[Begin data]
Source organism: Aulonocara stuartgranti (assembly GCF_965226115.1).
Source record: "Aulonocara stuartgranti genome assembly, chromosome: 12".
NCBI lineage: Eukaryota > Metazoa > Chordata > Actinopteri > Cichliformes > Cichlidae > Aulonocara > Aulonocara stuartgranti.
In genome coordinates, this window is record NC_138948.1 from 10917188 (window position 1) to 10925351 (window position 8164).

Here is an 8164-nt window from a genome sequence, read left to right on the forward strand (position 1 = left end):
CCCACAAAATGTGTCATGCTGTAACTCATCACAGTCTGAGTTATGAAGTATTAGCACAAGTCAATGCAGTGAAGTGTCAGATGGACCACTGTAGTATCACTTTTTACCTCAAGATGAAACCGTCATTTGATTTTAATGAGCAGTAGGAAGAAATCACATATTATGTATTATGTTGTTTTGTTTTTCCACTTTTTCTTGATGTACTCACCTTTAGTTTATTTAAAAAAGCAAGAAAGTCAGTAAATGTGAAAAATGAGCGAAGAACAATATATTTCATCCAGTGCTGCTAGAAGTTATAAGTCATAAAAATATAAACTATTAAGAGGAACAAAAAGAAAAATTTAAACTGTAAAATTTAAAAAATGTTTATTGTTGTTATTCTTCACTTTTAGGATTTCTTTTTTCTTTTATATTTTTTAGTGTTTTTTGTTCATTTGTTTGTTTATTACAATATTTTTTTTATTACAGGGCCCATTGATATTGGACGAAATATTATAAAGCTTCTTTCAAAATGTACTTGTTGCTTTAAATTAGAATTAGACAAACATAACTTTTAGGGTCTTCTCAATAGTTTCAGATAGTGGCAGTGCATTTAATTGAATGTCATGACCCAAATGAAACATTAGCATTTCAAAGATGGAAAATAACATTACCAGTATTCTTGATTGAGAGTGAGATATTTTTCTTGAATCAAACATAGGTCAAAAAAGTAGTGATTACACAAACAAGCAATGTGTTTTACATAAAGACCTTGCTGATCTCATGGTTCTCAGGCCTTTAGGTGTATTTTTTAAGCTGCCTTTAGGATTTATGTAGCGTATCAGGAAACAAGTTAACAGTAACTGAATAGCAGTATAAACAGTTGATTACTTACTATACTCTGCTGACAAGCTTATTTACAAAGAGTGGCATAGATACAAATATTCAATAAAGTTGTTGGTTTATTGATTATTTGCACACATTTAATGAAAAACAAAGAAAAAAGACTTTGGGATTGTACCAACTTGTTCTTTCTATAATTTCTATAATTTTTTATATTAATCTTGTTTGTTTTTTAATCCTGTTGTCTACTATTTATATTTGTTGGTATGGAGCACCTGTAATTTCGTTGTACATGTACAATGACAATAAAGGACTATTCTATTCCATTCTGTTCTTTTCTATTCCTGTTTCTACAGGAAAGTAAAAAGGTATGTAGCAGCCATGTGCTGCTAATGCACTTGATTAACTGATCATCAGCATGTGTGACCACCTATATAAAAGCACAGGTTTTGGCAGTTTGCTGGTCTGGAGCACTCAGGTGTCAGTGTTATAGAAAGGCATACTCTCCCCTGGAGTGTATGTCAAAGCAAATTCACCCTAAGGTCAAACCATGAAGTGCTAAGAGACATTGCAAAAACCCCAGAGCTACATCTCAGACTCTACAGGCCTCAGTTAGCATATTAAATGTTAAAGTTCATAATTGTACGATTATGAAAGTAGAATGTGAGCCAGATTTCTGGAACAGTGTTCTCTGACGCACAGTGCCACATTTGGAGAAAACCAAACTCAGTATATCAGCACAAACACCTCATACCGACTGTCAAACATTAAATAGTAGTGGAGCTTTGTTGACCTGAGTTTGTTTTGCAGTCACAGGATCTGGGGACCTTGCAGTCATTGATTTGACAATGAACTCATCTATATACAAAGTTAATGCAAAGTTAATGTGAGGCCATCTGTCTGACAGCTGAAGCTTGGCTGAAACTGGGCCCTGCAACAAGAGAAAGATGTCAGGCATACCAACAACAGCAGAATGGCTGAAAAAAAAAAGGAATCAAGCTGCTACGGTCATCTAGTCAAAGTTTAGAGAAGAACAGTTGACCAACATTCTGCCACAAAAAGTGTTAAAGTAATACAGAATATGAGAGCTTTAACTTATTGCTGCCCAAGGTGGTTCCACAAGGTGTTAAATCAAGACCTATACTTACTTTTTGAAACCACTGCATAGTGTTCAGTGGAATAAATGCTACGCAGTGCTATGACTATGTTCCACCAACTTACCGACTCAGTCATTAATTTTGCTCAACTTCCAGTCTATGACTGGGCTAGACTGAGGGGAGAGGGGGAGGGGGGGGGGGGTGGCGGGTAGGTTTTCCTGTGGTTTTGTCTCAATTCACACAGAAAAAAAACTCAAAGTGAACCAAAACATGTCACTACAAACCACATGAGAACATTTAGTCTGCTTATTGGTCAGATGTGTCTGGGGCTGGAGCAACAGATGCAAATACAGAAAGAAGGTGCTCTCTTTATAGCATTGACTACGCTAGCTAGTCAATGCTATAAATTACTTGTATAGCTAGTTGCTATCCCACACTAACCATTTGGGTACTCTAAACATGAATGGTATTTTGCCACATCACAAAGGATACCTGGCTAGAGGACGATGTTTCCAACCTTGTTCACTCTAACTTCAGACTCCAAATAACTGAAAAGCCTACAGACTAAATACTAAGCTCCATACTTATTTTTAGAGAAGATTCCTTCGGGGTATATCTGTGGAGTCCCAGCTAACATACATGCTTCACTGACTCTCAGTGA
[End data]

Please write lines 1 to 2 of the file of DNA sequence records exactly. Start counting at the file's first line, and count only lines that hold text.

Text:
Source organism: Aulonocara stuartgranti (assembly GCF_965226115.1).
Source record: "Aulonocara stuartgranti genome assembly, chromosome: 12".